Some of the published research comes from researchers who have used the company’s own data collection routines through a “Self-Monitoring Form” that’s filled out by customers of the product (a form whose psychometric properties we know nothing of). The majority of customers stop filling out the form after two weeks, however (Rucklidge et al., 2010), suggesting they’ve either stopped using the product or stopped enjoying any positive effects from it.
In the aforementioned study, 120 families (out 709) agreed to monitor symptoms of their children who were taking EMPowerplus over 6 months’ time. Naturally, the researchers found a positive effect for the supplement — a 46% decrease in mean bipolar symptom severity scores at LOCF and a 40% decrease in ADHD symptoms.
But what’s that LOCF thing? Well, it’s a technique called Last Observation Carried Forward that researchers use that carries forward drop-out scores as though they had completed the entire study (in this case, observation of scores over 6 months’ time). In this study, only 49 percent of the participants kept providing the researchers data at 6 months — meaning the majority of them dropped out of the study before the 6 months were up!
LOCF is generally frowned upon in good research unless there’s a very good rationale for its use. Why? Because research conducted on the effects of LOCF shows that this method gives a biased estimate of the treatment effect while underestimating the variability of the result. In other words, it stacks the deck to demonstrate a treatment’s effectiveness — even when the treatment might not be effective. It’s a research slight of hand.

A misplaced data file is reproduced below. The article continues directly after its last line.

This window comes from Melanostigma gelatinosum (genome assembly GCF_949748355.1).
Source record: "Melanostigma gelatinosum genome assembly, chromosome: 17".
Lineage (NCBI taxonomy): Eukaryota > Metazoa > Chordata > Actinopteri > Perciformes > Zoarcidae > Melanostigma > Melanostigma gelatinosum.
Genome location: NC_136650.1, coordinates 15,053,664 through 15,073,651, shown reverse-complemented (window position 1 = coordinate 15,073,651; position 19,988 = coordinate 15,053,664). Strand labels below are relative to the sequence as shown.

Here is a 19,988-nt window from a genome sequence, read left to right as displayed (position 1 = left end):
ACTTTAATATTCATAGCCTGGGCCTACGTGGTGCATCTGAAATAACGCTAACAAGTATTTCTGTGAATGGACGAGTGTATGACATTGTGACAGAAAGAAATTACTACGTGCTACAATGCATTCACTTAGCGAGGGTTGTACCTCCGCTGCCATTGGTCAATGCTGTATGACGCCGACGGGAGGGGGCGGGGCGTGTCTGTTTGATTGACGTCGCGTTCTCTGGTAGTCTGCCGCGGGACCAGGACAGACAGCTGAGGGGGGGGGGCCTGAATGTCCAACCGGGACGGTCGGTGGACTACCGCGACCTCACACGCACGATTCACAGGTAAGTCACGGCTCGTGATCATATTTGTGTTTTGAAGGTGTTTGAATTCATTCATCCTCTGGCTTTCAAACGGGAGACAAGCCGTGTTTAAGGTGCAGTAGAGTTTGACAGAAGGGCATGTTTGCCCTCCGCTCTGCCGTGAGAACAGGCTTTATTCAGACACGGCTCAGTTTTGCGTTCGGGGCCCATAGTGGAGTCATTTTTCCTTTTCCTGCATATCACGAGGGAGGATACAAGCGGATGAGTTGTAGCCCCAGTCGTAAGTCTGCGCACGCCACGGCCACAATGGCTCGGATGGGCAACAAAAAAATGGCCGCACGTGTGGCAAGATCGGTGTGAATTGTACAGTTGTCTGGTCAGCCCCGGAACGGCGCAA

The bigger problem with this study and most of the studies cited by TrueHope is that they all suffer from significant design problems. All are open-label designs with biased, self-selected samples. Good, reliable research starts out with a randomized sample from a demographically-diverse population. It’s also important that both the person taking the supplement and the researchers don’t know who is receiving an active ingredient and who is receiving a placebo.
In contrast, the studies cited by TrueHope rely almost exclusively on self-report of symptoms (and in some, it’s parental report). There is little to no monitoring of patients to ensure they are taking the supplement as prescribed. There are no medical or laboratory tests of vitamin strengths in the individuals in the studies. There is no attempt to tease out or understand the underlying mechanisms for behavioral or mood change.
Of the remaining studies cited by the company, they consist primarily of case reports or small, unscientific studies describing the use of the supplement in practice with less than a dozen patients. Naturally clinicians who prescribe something and then find a positive result in their patients are going to attribute the change to what they prescribed (that’s called prescriber bias). While these are all data points we should be aware of, they don’t really help us judge the effectiveness of EMPowerplus.
As for the safety, researchers using the results of the 6 published studies on this supplement (which included a total of 157 patients) found no significant adverse effects to be concerned about (Simpson et al., 2011). So it appears to be a safe thing to take according to this one study.